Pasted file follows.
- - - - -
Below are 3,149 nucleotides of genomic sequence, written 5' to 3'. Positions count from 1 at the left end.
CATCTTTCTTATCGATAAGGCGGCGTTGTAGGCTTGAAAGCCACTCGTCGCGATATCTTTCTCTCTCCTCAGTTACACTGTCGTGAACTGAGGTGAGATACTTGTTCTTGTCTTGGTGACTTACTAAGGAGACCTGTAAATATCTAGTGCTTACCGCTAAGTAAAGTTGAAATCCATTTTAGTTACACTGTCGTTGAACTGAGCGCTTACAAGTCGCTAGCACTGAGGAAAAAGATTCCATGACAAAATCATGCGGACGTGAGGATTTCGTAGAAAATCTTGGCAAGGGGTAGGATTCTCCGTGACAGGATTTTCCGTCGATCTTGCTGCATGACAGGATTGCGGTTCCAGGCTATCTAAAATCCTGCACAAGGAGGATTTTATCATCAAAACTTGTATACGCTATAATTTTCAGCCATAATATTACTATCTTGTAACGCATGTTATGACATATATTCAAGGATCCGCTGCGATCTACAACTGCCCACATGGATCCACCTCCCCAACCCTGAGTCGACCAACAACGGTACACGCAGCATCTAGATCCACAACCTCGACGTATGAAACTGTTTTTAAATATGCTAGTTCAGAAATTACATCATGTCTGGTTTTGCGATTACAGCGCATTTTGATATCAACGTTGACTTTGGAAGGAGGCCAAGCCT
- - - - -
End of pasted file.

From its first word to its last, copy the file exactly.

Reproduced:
Below are 3,149 nucleotides of genomic sequence, written 5' to 3'. Positions count from 1 at the left end.
CATCTTTCTTATCGATAAGGCGGCGTTGTAGGCTTGAAAGCCACTCGTCGCGATATCTTTCTCTCTCCTCAGTTACACTGTCGTGAACTGAGGTGAGATACTTGTTCTTGTCTTGGTGACTTACTAAGGAGACCTGTAAATATCTAGTGCTTACCGCTAAGTAAAGTTGAAATCCATTTTAGTTACACTGTCGTTGAACTGAGCGCTTACAAGTCGCTAGCACTGAGGAAAAAGATTCCATGACAAAATCATGCGGACGTGAGGATTTCGTAGAAAATCTTGGCAAGGGGTAGGATTCTCCGTGACAGGATTTTCCGTCGATCTTGCTGCATGACAGGATTGCGGTTCCAGGCTATCTAAAATCCTGCACAAGGAGGATTTTATCATCAAAACTTGTATACGCTATAATTTTCAGCCATAATATTACTATCTTGTAACGCATGTTATGACATATATTCAAGGATCCGCTGCGATCTACAACTGCCCACATGGATCCACCTCCCCAACCCTGAGTCGACCAACAACGGTACACGCAGCATCTAGATCCACAACCTCGACGTATGAAACTGTTTTTAAATATGCTAGTTCAGAAATTACATCATGTCTGGTTTTGCGATTACAGCGCATTTTGATATCAACGTTGACTTTGGAAGGAGGCCAAGCCT